New air testing in the nation’s only underground nuclear repository showed no detectable radioactive contamination from a leak last month, the U.S. Department of Energy says.
Officials at the Waste Isolation Pilot Plant near Carlsbad said in a statement that the results came in as four more employees tested positive for low levels of radiation. The Energy Department earlier reported that 13 other workers were exposed, but they say all 17 aren’t likely to face any serious health effects and that there appears to be no danger aboveground.
Read more: http://www.laboratoryequipment.com/news/2014/03/tests-clear-nuclear-dumps-air
Cleaning Technology Needs to Catch up to Fracking
If fracking is to be a viable option for energy production, the industry must find a way to deal with the naturally occurring radioactive materials (NORM) that are released as a byproduct of the process. These radioactive materials and their environmental consequences must be accounted for.
Radioactive substances occur naturally within the shale rocks that contain gas resources. These include uranium and thorium, and their decay products such as radium and radon. While the uranium and thorium are immobile, over millennia the radium has dissolved into the water trapped in the pores of the rocks when they were formed, along with high concentrations of dissolved minerals.
Read more: http://www.laboratoryequipment.com/news/2014/03/cleaning-technology-needs-catch-fracking
Nuclear Waste Tanks May Be Flawed
While one of the newer double-walled nuclear waste storage tanks at a Washington state complex has leaked, six others have “significant construction flaws” that could lead to additional leaks, according to documents obtained by The Associated Press. The 28 double-walled tanks at Hanford nuclear waste complex hold some of the worst radioactive waste at the nation’s most contaminated nuclear weapons site.
One of those giant tanks was found to be leaking in 2012. But subsequent surveys of the other double-walled tanks performed for the U.S. Department of Energy by one of its Hanford contractors found at least six shared defects with the leaking tank that could lead to future leaks, the documents says. Thirteen additional tanks also might be compromised, according to the documents.
Read more: http://www.laboratoryequipment.com/news/2014/03/nuclear-waste-tanks-may-be-flawed
Nuclear Dump Problems Raise Concerns
For 15 years the trucks have barreled past southeastern New Mexico’s potash mines and seemingly endless fields of oil rigs, hauling decades worth of plutonium-contaminated waste to what is supposed to be a safe and final resting place a half mile underground in the salt beds of the Permian Basin.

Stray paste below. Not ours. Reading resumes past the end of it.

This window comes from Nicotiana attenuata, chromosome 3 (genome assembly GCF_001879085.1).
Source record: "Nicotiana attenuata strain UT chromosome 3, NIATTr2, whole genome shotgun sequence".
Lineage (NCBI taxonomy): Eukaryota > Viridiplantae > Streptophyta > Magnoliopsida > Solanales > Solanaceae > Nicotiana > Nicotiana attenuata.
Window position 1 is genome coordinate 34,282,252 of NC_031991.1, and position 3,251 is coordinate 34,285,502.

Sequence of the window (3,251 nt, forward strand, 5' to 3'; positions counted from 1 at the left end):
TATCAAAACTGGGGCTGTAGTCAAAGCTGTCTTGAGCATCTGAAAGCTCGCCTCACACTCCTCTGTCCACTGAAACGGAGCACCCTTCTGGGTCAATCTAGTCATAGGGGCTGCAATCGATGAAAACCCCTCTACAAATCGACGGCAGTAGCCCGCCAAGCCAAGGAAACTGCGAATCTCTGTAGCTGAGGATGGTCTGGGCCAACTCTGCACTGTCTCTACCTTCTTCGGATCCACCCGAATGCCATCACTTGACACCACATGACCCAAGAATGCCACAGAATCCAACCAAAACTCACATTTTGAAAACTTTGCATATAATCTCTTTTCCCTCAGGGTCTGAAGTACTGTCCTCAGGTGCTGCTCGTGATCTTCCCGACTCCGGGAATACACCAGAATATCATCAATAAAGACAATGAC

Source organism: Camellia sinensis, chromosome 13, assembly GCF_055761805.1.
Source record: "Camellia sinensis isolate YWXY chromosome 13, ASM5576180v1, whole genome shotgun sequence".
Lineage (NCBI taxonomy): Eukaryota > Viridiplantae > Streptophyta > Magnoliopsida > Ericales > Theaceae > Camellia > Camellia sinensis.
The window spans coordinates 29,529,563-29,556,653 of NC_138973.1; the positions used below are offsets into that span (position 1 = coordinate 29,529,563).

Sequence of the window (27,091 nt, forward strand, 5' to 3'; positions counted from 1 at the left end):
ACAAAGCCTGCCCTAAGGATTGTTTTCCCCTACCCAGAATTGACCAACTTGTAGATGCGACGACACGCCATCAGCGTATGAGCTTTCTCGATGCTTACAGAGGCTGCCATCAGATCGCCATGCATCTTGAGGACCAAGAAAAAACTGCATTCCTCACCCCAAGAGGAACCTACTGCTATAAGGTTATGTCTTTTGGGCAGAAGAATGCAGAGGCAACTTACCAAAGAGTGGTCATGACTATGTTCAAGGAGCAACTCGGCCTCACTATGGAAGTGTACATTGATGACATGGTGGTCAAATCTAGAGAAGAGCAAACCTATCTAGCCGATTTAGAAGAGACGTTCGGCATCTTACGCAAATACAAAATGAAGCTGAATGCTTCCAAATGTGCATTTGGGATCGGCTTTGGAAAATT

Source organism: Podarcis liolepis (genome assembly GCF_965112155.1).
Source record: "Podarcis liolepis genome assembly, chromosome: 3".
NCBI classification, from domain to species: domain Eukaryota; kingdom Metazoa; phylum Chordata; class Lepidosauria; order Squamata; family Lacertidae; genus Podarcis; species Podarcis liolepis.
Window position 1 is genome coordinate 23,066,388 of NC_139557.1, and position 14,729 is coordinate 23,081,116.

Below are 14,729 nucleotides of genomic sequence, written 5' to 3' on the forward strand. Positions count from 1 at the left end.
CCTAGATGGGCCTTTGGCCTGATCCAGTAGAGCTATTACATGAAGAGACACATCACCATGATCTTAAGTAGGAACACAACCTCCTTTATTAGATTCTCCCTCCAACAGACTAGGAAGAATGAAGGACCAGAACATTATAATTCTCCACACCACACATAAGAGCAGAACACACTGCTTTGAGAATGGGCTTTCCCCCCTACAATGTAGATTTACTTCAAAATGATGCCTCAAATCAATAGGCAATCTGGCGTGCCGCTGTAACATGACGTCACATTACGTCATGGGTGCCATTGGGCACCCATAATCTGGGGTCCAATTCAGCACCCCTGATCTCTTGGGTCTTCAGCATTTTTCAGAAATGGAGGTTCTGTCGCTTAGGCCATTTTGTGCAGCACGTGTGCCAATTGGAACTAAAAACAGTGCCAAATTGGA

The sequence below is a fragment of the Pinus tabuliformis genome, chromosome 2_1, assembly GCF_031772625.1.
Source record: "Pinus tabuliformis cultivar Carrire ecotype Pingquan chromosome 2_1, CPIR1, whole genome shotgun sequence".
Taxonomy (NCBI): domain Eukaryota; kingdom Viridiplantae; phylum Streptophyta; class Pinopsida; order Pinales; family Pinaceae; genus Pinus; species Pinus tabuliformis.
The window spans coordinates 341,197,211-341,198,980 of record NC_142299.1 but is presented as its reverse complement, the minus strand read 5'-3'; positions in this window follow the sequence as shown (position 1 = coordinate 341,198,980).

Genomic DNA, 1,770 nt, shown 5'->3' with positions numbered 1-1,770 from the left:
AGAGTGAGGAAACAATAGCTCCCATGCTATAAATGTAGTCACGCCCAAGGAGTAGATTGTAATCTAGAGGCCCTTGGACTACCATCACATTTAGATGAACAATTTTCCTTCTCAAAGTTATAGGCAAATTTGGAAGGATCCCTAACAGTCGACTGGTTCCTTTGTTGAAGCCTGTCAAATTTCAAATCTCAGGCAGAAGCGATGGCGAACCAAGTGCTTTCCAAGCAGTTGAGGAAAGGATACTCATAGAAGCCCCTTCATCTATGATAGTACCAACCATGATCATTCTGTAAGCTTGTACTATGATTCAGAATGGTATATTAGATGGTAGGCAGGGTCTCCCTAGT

But back-to-back accidents and a never-supposed-to-happen above-ground radiation release have shuttered the federal government’s only deep underground nuclear waste dump indefinitely, raising questions about a cornerstone of the Department of Energy’s $5-billion-a-year program for cleaning up legacy waste scattered across the country from decades of nuclear bomb making.
Read more: http://www.laboratoryequipment.com/news/2014/02/nuclear-dump-problems-raise-concerns
Scientists Keep Doomsday Clock at Five to Midnight
The Science and Security Board of the Bulletin of Atomic Scientists has called on the U.S. and Russia to restart negotiations on reducing their nuclear arsenals, to lower alert levels for their nuclear weapons and to scrap their missile defense programs.
The Board also implored world leaders to take immediate action to combat climate change as it announced that the minute hand of the Bulletin’s iconic Doomsday Clock will remain at five minutes to midnight because “the risk of civilization-threatening technological catastrophe remains high.”
Read more: http://www.laboratoryequipment.com/news/2014/01/scientists-keep-doomsday-clock-five-midnight
Unexpected Effect Reduces Fusion Instabilities
A surprising effect created by a 19th century device called a Helmholz coil offers clues about how to achieve controlled nuclear fusion at Sandia National Laboratories’ powerful Z machine.
A Helmholz coil produces a magnetic field when electrified. In recent experiments, two Helmholz coils, installed to provide a secondary magnetic field to Z’s huge one, unexpectedly altered and slowed the growth of the magneto-Rayleigh-Taylor instabilities, an unavoidable, game-ending plasma distortion that usually spins quickly out of control and has sunk past efforts to achieve controlled fusion. “Our experiments dramatically altered the nature of the instability,” says Sandia physicist Tom Awe. “We don’t yet understand all the implications, but it’s become a different beast, which is an exciting physics result.”
Read more: http://www.laboratoryequipment.com/news/2014/01/unexpected-effect-reduces-fusion-instabilities
Coal Smudges Germany’s Clean Image